Ms. Owen's students are diverse, both economically and racially. Almost half are English language learners . While the class is conducted in English, Ms. Owen encourages her students to use their first language as a bridge to English language learning. "I encourage the children who come to school with another language to use that language. It's a great window, or a door, actually, for me to reach them." She is assisted part-time by a bilingual aide.
Sheila Owen starts her school year with undecorated walls. But they don't stay undecorated for long. From day one, her students create their own literacy-rich space. "They put the art on the walls; they put the writing on the walls.... They have access to the whole classroom, because really it's theirs. So I want them to have ownership of it."
With words and literacy activities readily available in the classroom, Ms. Owen follows a literacy routine built around the idea that reading lessons should happen in context, not in isolation. "The purpose for reading is to gain meaning from text. And I believe children can only really comprehend and only really enjoy reading if it is in an authentic experience in a real piece of literature, in a real activity, not just a segmented component of a program."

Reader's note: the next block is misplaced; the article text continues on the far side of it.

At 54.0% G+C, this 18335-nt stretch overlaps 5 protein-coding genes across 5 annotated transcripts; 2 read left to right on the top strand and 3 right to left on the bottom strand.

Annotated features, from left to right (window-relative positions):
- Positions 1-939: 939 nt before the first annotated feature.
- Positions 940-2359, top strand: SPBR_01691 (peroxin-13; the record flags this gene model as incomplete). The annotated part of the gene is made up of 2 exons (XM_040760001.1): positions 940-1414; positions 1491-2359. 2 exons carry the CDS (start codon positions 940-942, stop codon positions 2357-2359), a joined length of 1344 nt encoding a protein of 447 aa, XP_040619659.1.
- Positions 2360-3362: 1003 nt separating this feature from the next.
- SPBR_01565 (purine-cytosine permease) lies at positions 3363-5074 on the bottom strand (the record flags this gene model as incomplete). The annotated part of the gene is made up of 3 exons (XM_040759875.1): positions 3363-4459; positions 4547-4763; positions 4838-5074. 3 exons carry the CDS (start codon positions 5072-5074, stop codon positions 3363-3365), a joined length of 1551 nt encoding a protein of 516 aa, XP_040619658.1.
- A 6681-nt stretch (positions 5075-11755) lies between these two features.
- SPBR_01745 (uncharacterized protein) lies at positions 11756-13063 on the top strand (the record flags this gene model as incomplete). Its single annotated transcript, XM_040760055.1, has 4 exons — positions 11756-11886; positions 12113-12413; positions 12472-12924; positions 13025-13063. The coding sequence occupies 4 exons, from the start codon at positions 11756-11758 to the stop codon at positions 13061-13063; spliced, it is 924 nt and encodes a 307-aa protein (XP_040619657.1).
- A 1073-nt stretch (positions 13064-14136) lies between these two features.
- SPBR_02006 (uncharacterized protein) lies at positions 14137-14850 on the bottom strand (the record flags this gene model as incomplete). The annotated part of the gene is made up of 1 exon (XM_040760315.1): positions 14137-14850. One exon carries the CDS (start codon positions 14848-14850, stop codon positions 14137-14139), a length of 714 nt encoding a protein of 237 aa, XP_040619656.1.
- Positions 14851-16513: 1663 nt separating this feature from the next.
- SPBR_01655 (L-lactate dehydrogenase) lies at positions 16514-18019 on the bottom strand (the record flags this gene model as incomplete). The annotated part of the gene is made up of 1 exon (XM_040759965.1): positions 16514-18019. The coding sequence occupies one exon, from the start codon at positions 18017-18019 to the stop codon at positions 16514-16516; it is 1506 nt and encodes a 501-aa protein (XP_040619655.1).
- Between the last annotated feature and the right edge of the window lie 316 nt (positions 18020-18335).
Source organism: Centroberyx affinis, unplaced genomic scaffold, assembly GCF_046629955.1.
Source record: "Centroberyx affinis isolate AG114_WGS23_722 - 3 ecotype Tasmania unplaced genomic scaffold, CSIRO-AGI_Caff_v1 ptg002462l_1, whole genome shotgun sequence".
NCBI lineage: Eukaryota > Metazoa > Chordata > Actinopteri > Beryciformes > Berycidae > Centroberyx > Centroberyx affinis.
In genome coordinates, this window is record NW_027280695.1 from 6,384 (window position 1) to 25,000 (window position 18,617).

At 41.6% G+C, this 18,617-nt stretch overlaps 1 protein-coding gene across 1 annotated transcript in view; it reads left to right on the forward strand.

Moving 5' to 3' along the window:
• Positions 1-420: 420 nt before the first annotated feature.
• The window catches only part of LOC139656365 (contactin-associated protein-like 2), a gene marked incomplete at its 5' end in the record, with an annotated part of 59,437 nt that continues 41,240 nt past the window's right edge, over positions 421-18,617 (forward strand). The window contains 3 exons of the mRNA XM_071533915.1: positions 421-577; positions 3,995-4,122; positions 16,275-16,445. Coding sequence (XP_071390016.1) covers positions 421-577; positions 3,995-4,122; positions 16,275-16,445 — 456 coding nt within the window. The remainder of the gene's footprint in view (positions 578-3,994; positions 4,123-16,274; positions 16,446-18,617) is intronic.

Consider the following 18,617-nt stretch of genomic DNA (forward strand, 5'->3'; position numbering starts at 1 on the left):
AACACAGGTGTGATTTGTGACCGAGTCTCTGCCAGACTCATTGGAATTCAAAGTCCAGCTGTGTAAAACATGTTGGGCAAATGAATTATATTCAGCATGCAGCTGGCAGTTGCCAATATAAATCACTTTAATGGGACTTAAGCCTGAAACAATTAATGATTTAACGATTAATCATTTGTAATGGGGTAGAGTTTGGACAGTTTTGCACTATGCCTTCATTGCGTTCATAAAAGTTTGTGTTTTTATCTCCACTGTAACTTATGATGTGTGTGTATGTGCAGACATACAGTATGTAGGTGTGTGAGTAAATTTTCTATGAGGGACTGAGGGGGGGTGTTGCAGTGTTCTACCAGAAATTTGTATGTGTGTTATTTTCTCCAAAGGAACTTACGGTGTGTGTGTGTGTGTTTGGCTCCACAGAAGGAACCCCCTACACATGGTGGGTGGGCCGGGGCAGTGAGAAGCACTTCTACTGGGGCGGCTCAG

Ms. Owen's literacy routine, modeled after the California Early Literacy Learning (CELL) Program, includes the following literacy instructional practices: read-aloud, shared reading, guided reading, independent reading, interactive writing, and independent writing. In each practice, Ms. Owen addresses one or more of the Essential Components of Literacy Development such as oral language, phonics, and comprehension.